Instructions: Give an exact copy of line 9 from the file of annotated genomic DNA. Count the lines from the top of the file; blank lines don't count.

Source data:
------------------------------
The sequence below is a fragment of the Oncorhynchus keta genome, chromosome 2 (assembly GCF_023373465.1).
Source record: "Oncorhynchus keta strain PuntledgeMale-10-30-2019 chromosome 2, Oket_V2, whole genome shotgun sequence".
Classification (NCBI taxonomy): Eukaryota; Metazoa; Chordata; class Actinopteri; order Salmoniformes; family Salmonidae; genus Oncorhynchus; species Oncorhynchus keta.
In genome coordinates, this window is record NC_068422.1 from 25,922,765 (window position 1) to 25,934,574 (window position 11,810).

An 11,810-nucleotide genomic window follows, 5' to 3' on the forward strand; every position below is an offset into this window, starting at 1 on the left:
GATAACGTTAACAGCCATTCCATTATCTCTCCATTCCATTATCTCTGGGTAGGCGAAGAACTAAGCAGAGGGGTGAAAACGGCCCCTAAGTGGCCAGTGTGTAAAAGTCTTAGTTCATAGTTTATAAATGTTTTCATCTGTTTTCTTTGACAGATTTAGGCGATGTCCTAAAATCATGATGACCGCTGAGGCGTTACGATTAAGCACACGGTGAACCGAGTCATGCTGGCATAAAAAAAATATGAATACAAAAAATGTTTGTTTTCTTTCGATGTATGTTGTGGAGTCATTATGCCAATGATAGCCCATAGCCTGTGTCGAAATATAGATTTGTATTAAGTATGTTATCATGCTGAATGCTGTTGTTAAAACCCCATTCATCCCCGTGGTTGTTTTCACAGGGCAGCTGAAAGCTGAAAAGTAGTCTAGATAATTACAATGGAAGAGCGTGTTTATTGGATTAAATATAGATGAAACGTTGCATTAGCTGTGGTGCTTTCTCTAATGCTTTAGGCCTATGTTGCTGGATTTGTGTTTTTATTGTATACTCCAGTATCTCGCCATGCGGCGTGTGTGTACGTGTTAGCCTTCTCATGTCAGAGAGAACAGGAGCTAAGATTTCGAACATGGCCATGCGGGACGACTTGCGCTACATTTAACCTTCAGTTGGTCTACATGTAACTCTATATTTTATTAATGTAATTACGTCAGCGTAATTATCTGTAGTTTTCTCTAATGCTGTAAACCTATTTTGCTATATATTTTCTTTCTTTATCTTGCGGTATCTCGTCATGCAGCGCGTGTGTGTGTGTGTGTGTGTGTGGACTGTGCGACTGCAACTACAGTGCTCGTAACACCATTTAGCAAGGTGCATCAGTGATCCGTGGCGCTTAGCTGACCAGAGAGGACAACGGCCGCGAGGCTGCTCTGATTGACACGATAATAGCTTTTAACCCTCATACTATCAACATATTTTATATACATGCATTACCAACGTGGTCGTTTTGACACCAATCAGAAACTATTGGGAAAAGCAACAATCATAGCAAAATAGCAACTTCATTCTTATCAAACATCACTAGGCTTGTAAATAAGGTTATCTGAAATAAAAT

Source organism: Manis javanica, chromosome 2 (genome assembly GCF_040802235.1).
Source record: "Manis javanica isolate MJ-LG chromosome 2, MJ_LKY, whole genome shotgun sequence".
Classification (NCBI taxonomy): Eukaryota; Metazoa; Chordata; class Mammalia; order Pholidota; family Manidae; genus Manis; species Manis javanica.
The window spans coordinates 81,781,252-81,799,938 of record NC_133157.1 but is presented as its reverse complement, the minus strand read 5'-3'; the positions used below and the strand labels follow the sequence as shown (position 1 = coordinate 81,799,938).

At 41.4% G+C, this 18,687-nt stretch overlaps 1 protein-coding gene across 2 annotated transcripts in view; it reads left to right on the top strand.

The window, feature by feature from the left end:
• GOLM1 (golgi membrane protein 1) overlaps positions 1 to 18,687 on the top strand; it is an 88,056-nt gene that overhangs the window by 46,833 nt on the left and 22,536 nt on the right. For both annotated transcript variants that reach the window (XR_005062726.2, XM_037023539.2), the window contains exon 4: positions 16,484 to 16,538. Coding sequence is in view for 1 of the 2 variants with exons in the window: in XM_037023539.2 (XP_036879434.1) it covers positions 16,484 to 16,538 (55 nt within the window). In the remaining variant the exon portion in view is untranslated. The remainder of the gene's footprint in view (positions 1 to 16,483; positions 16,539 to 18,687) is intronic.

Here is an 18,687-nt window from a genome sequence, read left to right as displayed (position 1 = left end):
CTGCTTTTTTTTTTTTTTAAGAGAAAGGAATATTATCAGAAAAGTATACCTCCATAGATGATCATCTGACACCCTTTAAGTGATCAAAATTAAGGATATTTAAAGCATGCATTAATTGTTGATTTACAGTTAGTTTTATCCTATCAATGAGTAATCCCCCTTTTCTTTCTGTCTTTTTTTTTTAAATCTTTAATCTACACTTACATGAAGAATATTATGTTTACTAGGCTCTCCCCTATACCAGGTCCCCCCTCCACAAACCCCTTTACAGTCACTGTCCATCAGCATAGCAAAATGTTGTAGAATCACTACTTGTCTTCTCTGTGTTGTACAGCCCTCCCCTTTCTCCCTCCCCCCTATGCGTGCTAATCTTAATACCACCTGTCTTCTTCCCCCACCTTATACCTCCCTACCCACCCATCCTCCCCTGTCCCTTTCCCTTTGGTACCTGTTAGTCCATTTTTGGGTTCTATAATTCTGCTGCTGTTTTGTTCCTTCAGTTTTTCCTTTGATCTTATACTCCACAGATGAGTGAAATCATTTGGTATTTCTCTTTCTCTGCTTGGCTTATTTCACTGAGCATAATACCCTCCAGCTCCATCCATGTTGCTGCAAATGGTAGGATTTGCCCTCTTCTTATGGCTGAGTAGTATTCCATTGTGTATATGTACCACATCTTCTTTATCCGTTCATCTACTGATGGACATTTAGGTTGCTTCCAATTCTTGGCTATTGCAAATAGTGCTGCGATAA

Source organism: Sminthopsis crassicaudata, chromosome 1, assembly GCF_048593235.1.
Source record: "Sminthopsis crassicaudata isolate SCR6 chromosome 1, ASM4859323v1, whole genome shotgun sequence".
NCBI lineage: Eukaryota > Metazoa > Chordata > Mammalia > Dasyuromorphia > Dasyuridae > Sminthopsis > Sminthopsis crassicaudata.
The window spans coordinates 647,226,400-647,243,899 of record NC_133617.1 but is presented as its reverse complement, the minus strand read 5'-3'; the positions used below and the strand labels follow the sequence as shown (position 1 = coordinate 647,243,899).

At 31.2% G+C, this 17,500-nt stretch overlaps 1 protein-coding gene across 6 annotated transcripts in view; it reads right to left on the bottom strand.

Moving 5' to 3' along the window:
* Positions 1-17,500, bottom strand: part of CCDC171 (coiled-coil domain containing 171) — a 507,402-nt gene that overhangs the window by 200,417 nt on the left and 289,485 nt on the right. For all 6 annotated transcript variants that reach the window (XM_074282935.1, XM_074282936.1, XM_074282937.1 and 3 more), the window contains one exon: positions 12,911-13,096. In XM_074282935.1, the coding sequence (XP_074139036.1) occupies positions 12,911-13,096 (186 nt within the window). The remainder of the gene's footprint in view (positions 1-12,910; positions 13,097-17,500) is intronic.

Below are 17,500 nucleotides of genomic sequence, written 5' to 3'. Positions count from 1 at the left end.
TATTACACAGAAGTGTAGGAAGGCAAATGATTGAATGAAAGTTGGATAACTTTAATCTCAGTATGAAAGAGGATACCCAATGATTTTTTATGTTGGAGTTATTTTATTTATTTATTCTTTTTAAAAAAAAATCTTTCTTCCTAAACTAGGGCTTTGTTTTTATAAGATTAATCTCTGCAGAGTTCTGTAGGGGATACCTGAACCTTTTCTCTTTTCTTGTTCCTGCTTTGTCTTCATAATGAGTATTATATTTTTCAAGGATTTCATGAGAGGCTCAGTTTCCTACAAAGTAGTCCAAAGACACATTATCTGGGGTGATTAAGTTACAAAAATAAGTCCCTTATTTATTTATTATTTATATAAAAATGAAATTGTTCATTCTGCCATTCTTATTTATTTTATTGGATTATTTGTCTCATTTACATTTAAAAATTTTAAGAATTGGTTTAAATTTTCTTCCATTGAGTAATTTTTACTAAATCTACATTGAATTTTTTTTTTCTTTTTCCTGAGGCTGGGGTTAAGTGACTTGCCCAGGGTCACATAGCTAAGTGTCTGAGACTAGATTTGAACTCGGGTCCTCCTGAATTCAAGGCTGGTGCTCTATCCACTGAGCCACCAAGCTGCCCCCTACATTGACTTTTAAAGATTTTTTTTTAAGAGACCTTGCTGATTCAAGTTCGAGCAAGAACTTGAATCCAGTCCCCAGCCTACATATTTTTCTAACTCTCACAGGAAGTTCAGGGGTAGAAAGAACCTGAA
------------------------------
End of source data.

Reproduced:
Classification (NCBI taxonomy): Eukaryota; Metazoa; Chordata; class Mammalia; order Pholidota; family Manidae; genus Manis; species Manis javanica.